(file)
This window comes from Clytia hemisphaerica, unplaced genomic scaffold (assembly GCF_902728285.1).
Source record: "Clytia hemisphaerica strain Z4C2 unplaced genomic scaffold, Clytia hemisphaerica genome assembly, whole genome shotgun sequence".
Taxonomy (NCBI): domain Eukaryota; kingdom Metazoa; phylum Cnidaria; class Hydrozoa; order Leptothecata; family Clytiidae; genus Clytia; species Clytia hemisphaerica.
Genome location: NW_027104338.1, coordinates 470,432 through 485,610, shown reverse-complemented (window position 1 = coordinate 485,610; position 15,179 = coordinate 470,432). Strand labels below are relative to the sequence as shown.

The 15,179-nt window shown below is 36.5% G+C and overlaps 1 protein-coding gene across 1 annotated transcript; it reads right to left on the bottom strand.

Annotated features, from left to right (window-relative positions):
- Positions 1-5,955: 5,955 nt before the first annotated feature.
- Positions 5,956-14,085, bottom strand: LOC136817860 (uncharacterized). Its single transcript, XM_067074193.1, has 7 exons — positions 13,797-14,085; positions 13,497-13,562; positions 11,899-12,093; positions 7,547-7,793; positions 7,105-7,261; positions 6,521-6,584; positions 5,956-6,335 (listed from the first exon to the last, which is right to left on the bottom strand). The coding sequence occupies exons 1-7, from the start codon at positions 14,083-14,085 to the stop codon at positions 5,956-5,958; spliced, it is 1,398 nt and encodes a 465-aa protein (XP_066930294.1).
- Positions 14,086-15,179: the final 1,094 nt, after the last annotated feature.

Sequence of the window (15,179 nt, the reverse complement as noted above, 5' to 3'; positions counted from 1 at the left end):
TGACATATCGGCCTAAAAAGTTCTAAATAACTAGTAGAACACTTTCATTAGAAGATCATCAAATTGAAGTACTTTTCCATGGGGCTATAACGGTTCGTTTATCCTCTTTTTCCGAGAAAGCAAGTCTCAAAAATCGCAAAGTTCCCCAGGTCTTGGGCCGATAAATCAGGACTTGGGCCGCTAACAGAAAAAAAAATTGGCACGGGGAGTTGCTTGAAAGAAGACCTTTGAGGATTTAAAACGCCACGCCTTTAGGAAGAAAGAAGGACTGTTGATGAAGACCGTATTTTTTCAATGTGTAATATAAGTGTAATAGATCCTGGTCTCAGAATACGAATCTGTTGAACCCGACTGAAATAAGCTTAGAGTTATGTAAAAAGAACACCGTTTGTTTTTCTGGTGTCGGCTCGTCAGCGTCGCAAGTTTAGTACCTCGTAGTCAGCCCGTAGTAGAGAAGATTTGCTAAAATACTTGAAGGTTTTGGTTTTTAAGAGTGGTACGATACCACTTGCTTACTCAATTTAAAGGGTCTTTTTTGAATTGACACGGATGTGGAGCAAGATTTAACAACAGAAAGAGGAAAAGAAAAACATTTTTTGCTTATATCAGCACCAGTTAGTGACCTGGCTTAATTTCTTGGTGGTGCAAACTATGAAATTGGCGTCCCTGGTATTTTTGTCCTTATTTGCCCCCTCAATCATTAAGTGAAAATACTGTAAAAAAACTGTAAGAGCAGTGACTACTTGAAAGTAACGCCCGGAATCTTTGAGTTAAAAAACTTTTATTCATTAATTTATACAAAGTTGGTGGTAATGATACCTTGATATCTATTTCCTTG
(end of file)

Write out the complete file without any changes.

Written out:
This window comes from Clytia hemisphaerica, unplaced genomic scaffold (assembly GCF_902728285.1).
Source record: "Clytia hemisphaerica strain Z4C2 unplaced genomic scaffold, Clytia hemisphaerica genome assembly, whole genome shotgun sequence".
Taxonomy (NCBI): domain Eukaryota; kingdom Metazoa; phylum Cnidaria; class Hydrozoa; order Leptothecata; family Clytiidae; genus Clytia; species Clytia hemisphaerica.
Genome location: NW_027104338.1, coordinates 470,432 through 485,610, shown reverse-complemented (window position 1 = coordinate 485,610; position 15,179 = coordinate 470,432). Strand labels below are relative to the sequence as shown.

The 15,179-nt window shown below is 36.5% G+C and overlaps 1 protein-coding gene across 1 annotated transcript; it reads right to left on the bottom strand.

Annotated features, from left to right (window-relative positions):
- Positions 1-5,955: 5,955 nt before the first annotated feature.
- Positions 5,956-14,085, bottom strand: LOC136817860 (uncharacterized). Its single transcript, XM_067074193.1, has 7 exons — positions 13,797-14,085; positions 13,497-13,562; positions 11,899-12,093; positions 7,547-7,793; positions 7,105-7,261; positions 6,521-6,584; positions 5,956-6,335 (listed from the first exon to the last, which is right to left on the bottom strand). The coding sequence occupies exons 1-7, from the start codon at positions 14,083-14,085 to the stop codon at positions 5,956-5,958; spliced, it is 1,398 nt and encodes a 465-aa protein (XP_066930294.1).
- Positions 14,086-15,179: the final 1,094 nt, after the last annotated feature.

Sequence of the window (15,179 nt, the reverse complement as noted above, 5' to 3'; positions counted from 1 at the left end):
TGACATATCGGCCTAAAAAGTTCTAAATAACTAGTAGAACACTTTCATTAGAAGATCATCAAATTGAAGTACTTTTCCATGGGGCTATAACGGTTCGTTTATCCTCTTTTTCCGAGAAAGCAAGTCTCAAAAATCGCAAAGTTCCCCAGGTCTTGGGCCGATAAATCAGGACTTGGGCCGCTAACAGAAAAAAAAATTGGCACGGGGAGTTGCTTGAAAGAAGACCTTTGAGGATTTAAAACGCCACGCCTTTAGGAAGAAAGAAGGACTGTTGATGAAGACCGTATTTTTTCAATGTGTAATATAAGTGTAATAGATCCTGGTCTCAGAATACGAATCTGTTGAACCCGACTGAAATAAGCTTAGAGTTATGTAAAAAGAACACCGTTTGTTTTTCTGGTGTCGGCTCGTCAGCGTCGCAAGTTTAGTACCTCGTAGTCAGCCCGTAGTAGAGAAGATTTGCTAAAATACTTGAAGGTTTTGGTTTTTAAGAGTGGTACGATACCACTTGCTTACTCAATTTAAAGGGTCTTTTTTGAATTGACACGGATGTGGAGCAAGATTTAACAACAGAAAGAGGAAAAGAAAAACATTTTTTGCTTATATCAGCACCAGTTAGTGACCTGGCTTAATTTCTTGGTGGTGCAAACTATGAAATTGGCGTCCCTGGTATTTTTGTCCTTATTTGCCCCCTCAATCATTAAGTGAAAATACTGTAAAAAAACTGTAAGAGCAGTGACTACTTGAAAGTAACGCCCGGAATCTTTGAGTTAAAAAACTTTTATTCATTAATTTATACAAAGTTGGTGGTAATGATACCTTGATATCTATTTCCTTG